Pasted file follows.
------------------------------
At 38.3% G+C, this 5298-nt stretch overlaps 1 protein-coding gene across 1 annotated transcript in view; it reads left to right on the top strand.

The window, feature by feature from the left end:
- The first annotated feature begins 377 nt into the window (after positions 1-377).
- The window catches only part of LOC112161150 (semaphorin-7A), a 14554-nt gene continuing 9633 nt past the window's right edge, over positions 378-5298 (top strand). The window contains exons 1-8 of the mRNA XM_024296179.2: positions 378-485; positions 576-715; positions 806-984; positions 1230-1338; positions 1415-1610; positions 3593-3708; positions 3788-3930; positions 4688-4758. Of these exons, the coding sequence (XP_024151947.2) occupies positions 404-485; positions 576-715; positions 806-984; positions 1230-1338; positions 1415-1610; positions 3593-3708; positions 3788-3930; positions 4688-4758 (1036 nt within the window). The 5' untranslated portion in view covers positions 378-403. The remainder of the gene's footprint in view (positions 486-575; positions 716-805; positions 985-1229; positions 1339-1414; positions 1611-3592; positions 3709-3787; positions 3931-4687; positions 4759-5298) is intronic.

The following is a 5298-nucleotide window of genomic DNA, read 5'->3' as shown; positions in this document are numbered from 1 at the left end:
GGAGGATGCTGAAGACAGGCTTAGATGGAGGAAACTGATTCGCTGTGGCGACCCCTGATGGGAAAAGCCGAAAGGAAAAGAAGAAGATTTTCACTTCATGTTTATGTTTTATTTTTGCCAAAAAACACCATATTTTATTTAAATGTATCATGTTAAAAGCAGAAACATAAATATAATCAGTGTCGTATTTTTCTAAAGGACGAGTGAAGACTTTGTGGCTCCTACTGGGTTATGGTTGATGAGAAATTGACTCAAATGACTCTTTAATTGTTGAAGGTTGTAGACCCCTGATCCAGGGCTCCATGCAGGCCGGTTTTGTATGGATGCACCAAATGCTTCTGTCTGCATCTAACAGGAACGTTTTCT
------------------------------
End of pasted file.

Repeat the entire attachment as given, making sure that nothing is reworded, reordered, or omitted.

At 38.3% G+C, this 5298-nt stretch overlaps 1 protein-coding gene across 1 annotated transcript in view; it reads left to right on the top strand.

The window, feature by feature from the left end:
- The first annotated feature begins 377 nt into the window (after positions 1-377).
- The window catches only part of LOC112161150 (semaphorin-7A), a 14554-nt gene continuing 9633 nt past the window's right edge, over positions 378-5298 (top strand). The window contains exons 1-8 of the mRNA XM_024296179.2: positions 378-485; positions 576-715; positions 806-984; positions 1230-1338; positions 1415-1610; positions 3593-3708; positions 3788-3930; positions 4688-4758. Of these exons, the coding sequence (XP_024151947.2) occupies positions 404-485; positions 576-715; positions 806-984; positions 1230-1338; positions 1415-1610; positions 3593-3708; positions 3788-3930; positions 4688-4758 (1036 nt within the window). The 5' untranslated portion in view covers positions 378-403. The remainder of the gene's footprint in view (positions 486-575; positions 716-805; positions 985-1229; positions 1339-1414; positions 1611-3592; positions 3709-3787; positions 3931-4687; positions 4759-5298) is intronic.

The following is a 5298-nucleotide window of genomic DNA, read 5'->3' as shown; positions in this document are numbered from 1 at the left end:
GGAGGATGCTGAAGACAGGCTTAGATGGAGGAAACTGATTCGCTGTGGCGACCCCTGATGGGAAAAGCCGAAAGGAAAAGAAGAAGATTTTCACTTCATGTTTATGTTTTATTTTTGCCAAAAAACACCATATTTTATTTAAATGTATCATGTTAAAAGCAGAAACATAAATATAATCAGTGTCGTATTTTTCTAAAGGACGAGTGAAGACTTTGTGGCTCCTACTGGGTTATGGTTGATGAGAAATTGACTCAAATGACTCTTTAATTGTTGAAGGTTGTAGACCCCTGATCCAGGGCTCCATGCAGGCCGGTTTTGTATGGATGCACCAAATGCTTCTGTCTGCATCTAACAGGAACGTTTTCT